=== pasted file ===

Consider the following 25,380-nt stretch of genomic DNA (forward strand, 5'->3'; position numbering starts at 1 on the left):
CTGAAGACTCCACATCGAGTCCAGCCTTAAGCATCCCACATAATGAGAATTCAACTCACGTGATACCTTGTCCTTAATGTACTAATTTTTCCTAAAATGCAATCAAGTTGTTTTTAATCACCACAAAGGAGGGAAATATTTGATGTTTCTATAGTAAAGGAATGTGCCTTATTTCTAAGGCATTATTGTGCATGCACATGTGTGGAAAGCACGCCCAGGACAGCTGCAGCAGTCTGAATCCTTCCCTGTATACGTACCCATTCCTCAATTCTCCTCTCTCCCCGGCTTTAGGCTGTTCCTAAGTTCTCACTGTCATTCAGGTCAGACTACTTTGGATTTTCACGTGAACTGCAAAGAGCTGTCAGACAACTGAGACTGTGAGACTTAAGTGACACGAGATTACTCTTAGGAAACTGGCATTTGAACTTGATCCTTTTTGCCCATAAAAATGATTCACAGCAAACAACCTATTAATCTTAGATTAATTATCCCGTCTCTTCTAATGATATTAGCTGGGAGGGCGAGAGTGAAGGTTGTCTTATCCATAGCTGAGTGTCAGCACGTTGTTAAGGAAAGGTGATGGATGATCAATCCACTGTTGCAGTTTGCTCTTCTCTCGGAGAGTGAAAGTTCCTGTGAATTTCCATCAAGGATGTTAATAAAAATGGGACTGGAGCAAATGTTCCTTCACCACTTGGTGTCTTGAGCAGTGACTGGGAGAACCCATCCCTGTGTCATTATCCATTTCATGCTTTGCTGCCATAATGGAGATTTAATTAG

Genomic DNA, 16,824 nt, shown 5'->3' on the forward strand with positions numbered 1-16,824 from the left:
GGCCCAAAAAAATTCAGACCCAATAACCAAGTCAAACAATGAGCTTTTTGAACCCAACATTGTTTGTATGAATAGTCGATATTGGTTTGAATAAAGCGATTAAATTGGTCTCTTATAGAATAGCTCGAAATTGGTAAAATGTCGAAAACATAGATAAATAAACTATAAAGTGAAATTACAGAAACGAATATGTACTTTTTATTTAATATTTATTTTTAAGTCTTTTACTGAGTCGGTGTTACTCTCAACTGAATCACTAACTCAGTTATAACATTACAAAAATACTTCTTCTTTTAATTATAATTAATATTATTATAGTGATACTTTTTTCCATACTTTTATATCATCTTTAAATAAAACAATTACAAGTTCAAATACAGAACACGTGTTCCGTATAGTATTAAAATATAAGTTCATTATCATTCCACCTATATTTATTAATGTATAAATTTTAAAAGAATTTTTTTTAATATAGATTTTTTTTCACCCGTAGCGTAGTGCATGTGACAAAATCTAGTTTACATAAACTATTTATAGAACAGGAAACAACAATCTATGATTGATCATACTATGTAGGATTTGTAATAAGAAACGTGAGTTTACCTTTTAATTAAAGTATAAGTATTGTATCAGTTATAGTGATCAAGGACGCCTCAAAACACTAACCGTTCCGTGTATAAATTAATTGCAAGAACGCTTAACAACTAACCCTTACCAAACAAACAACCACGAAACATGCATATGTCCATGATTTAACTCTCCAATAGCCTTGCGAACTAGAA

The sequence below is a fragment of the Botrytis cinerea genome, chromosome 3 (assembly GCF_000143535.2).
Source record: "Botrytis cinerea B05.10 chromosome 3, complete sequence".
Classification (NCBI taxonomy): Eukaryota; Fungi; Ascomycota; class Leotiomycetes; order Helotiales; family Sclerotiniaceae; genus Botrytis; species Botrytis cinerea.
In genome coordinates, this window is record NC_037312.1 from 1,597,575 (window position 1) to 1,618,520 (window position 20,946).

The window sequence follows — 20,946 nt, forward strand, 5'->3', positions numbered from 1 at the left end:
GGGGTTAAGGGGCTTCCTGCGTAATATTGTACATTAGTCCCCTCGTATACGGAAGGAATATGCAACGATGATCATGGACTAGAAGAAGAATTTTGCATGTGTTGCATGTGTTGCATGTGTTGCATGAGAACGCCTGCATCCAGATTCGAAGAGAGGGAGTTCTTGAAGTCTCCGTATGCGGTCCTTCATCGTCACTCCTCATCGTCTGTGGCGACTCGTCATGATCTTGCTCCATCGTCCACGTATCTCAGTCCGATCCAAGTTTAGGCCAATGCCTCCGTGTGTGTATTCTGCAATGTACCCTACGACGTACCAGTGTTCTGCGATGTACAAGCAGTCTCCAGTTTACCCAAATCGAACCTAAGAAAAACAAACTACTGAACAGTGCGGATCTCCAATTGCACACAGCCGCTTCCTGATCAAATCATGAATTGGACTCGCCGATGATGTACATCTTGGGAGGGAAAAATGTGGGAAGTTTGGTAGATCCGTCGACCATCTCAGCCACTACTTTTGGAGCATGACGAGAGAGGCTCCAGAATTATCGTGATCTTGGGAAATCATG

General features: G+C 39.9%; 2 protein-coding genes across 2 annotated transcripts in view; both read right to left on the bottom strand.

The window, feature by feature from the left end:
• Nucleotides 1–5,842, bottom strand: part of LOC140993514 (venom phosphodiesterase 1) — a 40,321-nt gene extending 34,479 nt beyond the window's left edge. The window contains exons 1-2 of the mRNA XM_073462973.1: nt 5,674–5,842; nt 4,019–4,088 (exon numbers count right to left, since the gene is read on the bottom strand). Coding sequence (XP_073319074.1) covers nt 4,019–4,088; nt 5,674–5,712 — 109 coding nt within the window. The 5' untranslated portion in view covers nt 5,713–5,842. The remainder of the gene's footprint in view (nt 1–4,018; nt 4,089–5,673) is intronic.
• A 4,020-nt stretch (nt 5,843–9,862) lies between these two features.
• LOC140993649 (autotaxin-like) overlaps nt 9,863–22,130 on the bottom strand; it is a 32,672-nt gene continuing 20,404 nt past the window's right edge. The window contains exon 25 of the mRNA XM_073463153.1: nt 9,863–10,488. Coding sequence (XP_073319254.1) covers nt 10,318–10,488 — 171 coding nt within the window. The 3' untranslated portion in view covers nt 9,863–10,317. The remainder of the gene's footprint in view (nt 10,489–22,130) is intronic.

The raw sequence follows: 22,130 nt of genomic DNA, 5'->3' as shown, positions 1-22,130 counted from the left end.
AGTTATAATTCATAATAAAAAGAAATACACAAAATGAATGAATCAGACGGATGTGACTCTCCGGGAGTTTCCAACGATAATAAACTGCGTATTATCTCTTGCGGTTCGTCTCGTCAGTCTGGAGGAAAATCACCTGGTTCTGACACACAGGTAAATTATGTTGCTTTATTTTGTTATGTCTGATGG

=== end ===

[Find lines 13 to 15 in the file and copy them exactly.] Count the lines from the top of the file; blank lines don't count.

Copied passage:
• Nucleotides 1–5,842, bottom strand: part of LOC140993514 (venom phosphodiesterase 1) — a 40,321-nt gene extending 34,479 nt beyond the window's left edge. The window contains exons 1-2 of the mRNA XM_073462973.1: nt 5,674–5,842; nt 4,019–4,088 (exon numbers count right to left, since the gene is read on the bottom strand). Coding sequence (XP_073319074.1) covers nt 4,019–4,088; nt 5,674–5,712 — 109 coding nt within the window. The 5' untranslated portion in view covers nt 5,713–5,842. The remainder of the gene's footprint in view (nt 1–4,018; nt 4,089–5,673) is intronic.
• A 4,020-nt stretch (nt 5,843–9,862) lies between these two features.
• LOC140993649 (autotaxin-like) overlaps nt 9,863–22,130 on the bottom strand; it is a 32,672-nt gene continuing 20,404 nt past the window's right edge. The window contains exon 25 of the mRNA XM_073463153.1: nt 9,863–10,488. Coding sequence (XP_073319254.1) covers nt 10,318–10,488 — 171 coding nt within the window. The 3' untranslated portion in view covers nt 9,863–10,317. The remainder of the gene's footprint in view (nt 10,489–22,130) is intronic.